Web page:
Tata Steel has reportedly offered a funding package of £520m (€620m) to the British Steel Pension Scheme (BSPS) in an effort to end its obligations as sponsor.
The company, which runs steel plants in England and Wales, wants to secure a regulated apportionment agreement (RAA) to allow BSPS to operate without a sponsor. Without this, the company claims the ongoing costs of the scheme would make the UK business unviable.
The trustees of BSPS have also supported the idea of an RAA, arguing that a restructuring of member benefits would allow the £15bn scheme to remain sustainable without the need to enter into the Pension Protection Fund (PPF), the UK’s lifeboat fund for defined benefit pensions. However, the two parties need the agreement of the Pensions Regulator (TPR) before the RAA can be established.
Indian newspaper Economic Times and the Financial Times in the UK have both reported the £520m offer, although Tata Steel has not commented.
The trustees indicated that an agreement was still some way off.
In a statement, the BSPS trustee board said: “The trustees note the recent media coverage regarding the future of the British Steel Pension Scheme. The trustees, Tata Steel, and the various regulatory bodies are continuing to hold constructive discussions and it is too early to speculate on how these might conclude.
“The trustees remain committed to securing the best possible outcome for members and believe this would be achieved by allowing members to choose between staying in the BSPS (and so getting PPF compensation) and transferring to a new scheme that would provide modified benefits.
“For the vast majority of members and pensioners, the modified benefits provided by the new scheme would be better than PPF compensation. BSPS assets transferred to the new scheme would be used to provide the modified benefits with a high level of security and the possibility of progressive reinstatement of pension increases as and when circumstances allow.”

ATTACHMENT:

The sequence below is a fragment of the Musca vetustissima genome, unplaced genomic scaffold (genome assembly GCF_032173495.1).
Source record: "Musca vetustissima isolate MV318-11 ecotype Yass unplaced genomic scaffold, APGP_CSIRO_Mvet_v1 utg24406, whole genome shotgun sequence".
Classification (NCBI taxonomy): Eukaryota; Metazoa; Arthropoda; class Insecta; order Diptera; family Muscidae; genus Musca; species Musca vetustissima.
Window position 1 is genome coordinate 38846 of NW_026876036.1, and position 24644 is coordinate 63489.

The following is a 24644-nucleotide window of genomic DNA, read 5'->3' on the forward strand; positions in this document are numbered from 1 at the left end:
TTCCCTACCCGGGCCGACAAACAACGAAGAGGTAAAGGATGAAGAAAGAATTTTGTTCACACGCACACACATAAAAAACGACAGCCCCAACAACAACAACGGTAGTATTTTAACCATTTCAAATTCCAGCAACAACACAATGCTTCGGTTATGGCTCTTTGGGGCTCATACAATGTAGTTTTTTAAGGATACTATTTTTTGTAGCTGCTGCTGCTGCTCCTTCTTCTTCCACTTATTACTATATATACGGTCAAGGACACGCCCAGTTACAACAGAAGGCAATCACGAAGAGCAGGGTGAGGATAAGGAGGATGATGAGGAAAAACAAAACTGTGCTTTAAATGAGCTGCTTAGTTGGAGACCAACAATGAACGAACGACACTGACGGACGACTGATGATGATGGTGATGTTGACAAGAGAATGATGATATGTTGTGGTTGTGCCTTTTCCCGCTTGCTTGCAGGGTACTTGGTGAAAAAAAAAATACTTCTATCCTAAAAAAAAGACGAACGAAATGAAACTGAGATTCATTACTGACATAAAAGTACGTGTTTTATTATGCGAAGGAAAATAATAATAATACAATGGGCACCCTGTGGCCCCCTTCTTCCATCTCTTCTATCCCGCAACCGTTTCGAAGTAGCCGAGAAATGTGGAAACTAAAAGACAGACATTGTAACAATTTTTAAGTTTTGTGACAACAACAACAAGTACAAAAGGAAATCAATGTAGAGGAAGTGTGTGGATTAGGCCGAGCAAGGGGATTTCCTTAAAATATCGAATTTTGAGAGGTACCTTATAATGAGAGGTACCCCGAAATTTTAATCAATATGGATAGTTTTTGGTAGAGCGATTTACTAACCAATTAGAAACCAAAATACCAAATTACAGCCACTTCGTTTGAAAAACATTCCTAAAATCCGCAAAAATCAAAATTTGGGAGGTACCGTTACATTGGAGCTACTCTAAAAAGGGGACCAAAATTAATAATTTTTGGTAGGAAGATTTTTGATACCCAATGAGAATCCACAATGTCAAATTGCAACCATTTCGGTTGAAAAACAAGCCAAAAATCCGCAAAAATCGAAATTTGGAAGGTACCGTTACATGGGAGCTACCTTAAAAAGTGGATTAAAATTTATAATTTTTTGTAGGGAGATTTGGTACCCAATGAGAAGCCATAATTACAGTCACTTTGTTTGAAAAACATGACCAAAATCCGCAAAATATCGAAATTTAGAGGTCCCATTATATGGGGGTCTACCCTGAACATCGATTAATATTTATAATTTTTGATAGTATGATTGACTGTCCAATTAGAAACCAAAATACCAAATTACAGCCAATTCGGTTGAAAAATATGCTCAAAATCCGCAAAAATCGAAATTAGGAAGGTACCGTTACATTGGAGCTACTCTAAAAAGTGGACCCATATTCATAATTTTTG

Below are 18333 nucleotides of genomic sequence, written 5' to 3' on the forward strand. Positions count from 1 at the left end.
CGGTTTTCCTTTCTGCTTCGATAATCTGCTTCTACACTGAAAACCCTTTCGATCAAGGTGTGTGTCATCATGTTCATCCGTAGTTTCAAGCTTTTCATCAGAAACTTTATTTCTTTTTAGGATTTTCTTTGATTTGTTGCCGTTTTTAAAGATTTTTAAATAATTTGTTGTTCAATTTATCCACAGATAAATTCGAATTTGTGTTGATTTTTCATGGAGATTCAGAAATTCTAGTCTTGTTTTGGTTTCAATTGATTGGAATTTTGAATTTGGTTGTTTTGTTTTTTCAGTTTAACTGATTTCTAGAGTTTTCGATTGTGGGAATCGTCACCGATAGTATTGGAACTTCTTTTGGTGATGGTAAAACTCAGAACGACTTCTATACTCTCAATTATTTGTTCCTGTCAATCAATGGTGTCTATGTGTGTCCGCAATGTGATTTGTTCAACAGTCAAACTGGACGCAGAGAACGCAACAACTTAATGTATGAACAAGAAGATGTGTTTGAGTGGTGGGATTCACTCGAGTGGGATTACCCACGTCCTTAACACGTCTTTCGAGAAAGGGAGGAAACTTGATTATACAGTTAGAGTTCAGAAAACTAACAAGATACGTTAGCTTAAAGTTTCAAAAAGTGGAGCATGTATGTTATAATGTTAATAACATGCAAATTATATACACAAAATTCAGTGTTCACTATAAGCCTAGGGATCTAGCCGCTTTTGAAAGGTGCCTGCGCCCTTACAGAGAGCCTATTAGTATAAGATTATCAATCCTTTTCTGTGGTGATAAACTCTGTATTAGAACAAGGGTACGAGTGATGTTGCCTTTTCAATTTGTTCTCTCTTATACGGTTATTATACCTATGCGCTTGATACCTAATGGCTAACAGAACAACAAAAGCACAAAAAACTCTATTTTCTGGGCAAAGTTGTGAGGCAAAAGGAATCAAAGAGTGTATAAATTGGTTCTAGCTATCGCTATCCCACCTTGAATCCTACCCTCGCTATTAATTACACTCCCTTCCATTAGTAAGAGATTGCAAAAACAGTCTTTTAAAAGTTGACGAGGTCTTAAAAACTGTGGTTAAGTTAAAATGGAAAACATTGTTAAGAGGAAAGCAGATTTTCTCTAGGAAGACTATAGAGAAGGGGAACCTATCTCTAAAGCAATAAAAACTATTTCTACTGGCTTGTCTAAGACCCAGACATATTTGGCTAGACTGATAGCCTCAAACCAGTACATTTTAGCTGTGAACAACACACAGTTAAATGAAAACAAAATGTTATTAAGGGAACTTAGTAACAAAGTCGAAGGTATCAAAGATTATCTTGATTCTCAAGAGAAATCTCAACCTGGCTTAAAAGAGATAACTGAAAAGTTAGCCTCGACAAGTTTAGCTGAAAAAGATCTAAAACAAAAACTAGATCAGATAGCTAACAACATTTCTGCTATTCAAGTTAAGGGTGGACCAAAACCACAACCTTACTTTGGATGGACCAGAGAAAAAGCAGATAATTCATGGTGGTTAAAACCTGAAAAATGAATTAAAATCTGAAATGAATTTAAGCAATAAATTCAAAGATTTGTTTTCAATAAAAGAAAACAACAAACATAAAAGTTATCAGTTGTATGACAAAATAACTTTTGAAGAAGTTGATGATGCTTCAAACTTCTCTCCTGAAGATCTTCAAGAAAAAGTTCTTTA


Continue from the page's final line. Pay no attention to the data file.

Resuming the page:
The Pensions Regulator said in a statement: “We continue to have discussions with the employer and the trustee about the future of the British Steel Pension Scheme. There are still significant issues to be resolved and we will consider all proposals carefully in light of their impact upon the 130,000 pension scheme members and PPF levy payers.”
A spokesperson for the PPF said: “Discussions between all relevant parties on the future of the British Steel Pension Scheme are continuing. The PPF is committed to working with all parties to find a solution that is in the best interest of our levy payers and the 11m people who are protected by us, including the members of the British Steel scheme. Members of the scheme can be reassured that we are there to protect them if required.”
In order to agree a deal with Tata Steel, the BSPS trustees would have to be satisfied that any cash settlement compensated for the removal of a guarantee held by the pension fund over Dutch assets.
Martin Hunter, principal at Punter Southall, said the guarantee would provide a “substantial boost” to the scheme if its sponsor were to file for bankruptcy.
“As precise details of the Dutch assets which are part of the guarantee are not in the public domain, it is not possible to accurately quantify the extent to which the British Steel Pension Scheme would expect its recovery to be improved through the guarantee,” Hunter said. “However, we would expect that the trustees will only be willing to give up this guarantee if the £520m being offered exceeds the recovery they would expect to be able to obtain from these assets through an insolvency process.”